What is adenoiditis?

The throat has masses of tissues called adenoids. These tissues have a lymphatic function. As lymphatic tissues, they assist the body in ensuring that infections are far away from body tissues. That they assist in keeping infections away from body tissues doesn’t automatically immune them to infections. As a matter of fact, in adenoiditis, they are already inflamed tissues due to an infection! Because of this, their closest neighbor, tonsils, become susceptible to being inflamed, too. Tonsils are also lymphatic tissues. They hence are a part of the lymphatic system.
Adenoids are storage sites for antibodies and white blood cells. These antibodies and white blood cells are responsible for the adenoids’ task of keeping the body safe from germs like viruses and bacteria.

Symptoms of adenoiditis

Adenoiditis usually begins as a little swelling of the adenoids that will eventually block the airways. Blockage to the airways will make nasal breathing to become difficult.
Other peculiar symptoms are:

  • When you speak, it will seem as though it were from your nose.
  • Mouth breathing
  • Dry throat as a result of breathing via the mouth
  • snoring
  • A runny nose
  • Greenish mucus.

Causes of adenoiditis

  • Epstein-Barr virus
  • Rhinovirus
  • Adenovirus
  • Streptococcus

Risk factors for adenoiditis

  • Infections affecting the neck, head, or throat
  • Tonsilitis
  • Disease-causing agents borne in the air e.g. bacteria, viruses, etc.
  • Children and adolescents.

Diagnosis of adenoiditis

An otolaryngologist, that is, an ear, nose, and throat (ENT) doctor, will be involved in the diagnosis. He/she will examine you to check where the infection is. He will use an X-ray test, blood test, and swab test to achieve this. A sample of your saliva will be collected for the swab test.
The doctor will also take your family history to see that it is not a family ‘thing’.

Complications associated with adenoiditis

A number of complications can arise from this disorder. Organs in the head region will be grossly affected if the condition is very severe.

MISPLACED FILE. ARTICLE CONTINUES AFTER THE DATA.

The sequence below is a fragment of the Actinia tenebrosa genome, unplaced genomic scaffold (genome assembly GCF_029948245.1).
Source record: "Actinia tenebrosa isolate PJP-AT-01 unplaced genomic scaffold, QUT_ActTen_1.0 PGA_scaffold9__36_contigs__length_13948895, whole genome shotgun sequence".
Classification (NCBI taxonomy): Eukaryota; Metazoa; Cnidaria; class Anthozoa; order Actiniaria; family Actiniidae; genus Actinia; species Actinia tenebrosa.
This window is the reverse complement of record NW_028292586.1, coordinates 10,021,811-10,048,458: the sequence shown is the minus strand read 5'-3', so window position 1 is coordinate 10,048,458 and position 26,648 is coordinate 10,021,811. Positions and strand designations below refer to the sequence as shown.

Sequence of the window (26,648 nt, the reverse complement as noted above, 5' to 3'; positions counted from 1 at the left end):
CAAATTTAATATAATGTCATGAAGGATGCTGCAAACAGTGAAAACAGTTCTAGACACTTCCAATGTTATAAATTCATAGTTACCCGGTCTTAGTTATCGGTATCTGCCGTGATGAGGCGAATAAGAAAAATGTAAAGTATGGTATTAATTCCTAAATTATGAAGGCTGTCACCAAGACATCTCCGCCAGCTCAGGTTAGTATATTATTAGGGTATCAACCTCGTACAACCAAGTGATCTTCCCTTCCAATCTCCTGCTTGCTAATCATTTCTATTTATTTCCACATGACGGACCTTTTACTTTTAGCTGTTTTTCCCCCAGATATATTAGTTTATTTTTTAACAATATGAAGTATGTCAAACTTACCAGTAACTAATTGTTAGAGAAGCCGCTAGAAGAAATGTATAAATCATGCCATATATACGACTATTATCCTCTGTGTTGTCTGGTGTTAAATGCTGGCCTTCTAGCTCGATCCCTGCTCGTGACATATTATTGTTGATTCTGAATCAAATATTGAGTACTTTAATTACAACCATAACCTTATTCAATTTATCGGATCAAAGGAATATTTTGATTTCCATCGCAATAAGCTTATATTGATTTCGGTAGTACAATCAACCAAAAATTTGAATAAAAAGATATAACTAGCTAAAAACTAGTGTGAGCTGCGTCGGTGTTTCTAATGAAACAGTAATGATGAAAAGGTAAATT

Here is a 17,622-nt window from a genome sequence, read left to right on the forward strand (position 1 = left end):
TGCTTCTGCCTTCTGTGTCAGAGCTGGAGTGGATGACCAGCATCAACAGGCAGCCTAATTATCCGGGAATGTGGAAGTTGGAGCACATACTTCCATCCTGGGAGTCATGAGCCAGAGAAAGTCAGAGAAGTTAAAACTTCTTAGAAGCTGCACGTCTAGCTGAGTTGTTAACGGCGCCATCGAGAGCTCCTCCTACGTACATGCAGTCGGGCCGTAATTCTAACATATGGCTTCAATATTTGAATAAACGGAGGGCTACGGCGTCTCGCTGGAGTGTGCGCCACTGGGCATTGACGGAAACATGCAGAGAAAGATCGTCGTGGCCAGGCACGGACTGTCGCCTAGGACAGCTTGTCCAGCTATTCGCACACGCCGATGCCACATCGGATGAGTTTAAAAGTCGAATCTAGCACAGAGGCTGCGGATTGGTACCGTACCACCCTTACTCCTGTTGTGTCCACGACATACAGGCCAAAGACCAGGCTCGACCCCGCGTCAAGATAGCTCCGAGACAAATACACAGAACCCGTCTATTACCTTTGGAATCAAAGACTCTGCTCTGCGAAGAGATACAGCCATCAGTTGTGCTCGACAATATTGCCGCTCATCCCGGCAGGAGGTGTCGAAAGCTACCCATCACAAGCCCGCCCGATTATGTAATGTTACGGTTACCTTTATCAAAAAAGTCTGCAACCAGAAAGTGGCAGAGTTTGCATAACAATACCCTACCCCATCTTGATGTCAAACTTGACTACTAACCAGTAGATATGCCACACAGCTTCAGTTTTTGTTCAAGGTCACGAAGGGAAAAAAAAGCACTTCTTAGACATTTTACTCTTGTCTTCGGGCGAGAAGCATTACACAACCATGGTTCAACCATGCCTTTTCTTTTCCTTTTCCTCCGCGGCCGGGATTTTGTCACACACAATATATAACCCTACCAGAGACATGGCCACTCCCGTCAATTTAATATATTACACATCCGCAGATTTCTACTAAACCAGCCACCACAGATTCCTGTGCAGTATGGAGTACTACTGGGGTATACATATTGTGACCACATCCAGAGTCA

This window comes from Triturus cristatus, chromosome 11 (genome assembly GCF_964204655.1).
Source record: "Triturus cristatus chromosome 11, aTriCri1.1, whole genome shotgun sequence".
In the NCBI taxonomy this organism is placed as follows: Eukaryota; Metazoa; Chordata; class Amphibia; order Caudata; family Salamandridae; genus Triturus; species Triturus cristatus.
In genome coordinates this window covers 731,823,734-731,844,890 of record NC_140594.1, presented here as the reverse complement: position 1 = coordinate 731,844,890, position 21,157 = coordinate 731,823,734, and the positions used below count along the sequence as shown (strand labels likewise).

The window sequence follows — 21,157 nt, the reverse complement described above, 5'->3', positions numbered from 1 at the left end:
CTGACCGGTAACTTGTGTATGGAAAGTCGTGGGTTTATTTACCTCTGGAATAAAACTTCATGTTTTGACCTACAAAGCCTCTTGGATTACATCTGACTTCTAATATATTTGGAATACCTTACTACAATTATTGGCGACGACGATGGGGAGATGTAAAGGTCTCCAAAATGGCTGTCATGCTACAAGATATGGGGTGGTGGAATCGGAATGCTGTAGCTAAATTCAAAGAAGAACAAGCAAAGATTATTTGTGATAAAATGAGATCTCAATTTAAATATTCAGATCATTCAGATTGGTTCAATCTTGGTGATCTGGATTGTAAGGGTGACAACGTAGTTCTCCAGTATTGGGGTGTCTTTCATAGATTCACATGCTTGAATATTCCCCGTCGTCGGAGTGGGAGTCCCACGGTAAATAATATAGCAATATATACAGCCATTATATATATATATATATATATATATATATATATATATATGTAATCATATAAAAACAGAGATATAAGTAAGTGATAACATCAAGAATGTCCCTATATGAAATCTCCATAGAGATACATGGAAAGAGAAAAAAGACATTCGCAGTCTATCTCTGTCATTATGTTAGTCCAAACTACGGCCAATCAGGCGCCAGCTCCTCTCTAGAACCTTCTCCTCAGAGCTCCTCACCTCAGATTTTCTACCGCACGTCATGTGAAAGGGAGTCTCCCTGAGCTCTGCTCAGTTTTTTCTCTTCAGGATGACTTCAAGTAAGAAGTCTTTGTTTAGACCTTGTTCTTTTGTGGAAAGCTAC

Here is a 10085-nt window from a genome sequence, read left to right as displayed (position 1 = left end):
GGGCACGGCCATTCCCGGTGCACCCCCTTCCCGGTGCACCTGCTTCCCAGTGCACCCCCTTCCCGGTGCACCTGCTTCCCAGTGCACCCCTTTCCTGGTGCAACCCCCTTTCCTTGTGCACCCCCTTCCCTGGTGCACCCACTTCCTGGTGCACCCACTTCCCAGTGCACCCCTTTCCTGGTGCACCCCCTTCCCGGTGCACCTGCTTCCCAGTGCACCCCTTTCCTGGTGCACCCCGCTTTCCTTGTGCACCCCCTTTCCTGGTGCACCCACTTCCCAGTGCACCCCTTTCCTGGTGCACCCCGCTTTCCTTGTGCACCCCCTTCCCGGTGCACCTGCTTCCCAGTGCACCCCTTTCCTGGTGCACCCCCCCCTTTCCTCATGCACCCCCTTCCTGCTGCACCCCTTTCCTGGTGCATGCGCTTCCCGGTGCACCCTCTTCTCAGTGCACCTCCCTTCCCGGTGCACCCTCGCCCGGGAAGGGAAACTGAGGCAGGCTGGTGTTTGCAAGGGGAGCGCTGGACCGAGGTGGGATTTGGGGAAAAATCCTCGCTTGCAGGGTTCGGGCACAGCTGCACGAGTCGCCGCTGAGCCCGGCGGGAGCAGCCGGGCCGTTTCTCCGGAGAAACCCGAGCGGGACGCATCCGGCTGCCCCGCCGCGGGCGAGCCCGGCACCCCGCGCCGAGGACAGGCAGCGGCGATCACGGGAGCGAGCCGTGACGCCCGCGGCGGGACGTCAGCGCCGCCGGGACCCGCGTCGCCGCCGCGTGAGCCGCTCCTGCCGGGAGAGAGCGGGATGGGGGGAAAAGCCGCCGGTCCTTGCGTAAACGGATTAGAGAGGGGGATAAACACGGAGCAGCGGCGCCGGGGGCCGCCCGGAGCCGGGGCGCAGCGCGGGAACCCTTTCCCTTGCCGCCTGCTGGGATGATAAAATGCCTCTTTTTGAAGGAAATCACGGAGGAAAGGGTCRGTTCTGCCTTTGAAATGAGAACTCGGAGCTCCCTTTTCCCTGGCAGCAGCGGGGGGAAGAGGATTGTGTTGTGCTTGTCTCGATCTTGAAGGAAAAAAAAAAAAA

Ear Infections

Since your adenoids are close to the Eustachian tubes in the middle ears, they may be affected. The more severe the inflammation is, the more the likelihood of the tubes being blocked. Blocked tubes make hearing difficult.

Glue Ear

Mucus can build up in the middle ear and block it.

Sinus Problems

The sinus can be inflamed, too. Facial bones have sinuses that are hollow-like. They surround the eyes. They can be filled with fluid.

Chest infections

Pneumonia and bronchitis are likely to be developed because the throat is close to the lungs and bronchioles.

Treatment for adenoiditis

Antibiotics can treat adenoiditis caused by a bacterium. Those caused by a virus will also be treated with medications suited for it.
When this disorder doesn’t respond to the antibiotics treatment, it will leave the doctor with a second option – surgery. Also, when you keep having recurrent infections, cancer, tumors, difficulty breathing, or swallowing, you will be considered for surgery.


It is easier for adenoiditis caused by a bacterial infection to respond to antibiotics. On the other hand, that caused by a virus can go away without treatment. It will only take about 2-3 weeks.


Eating healthy meals is no negotiation. Ensure your body is hydrated all the time.
Sleep when necessary. Practice good hygiene. It will help you lower your possibility of having this disorder. If your child has symptoms of adenoiditis or problems with their throat, seek the advice of their pediatrician.

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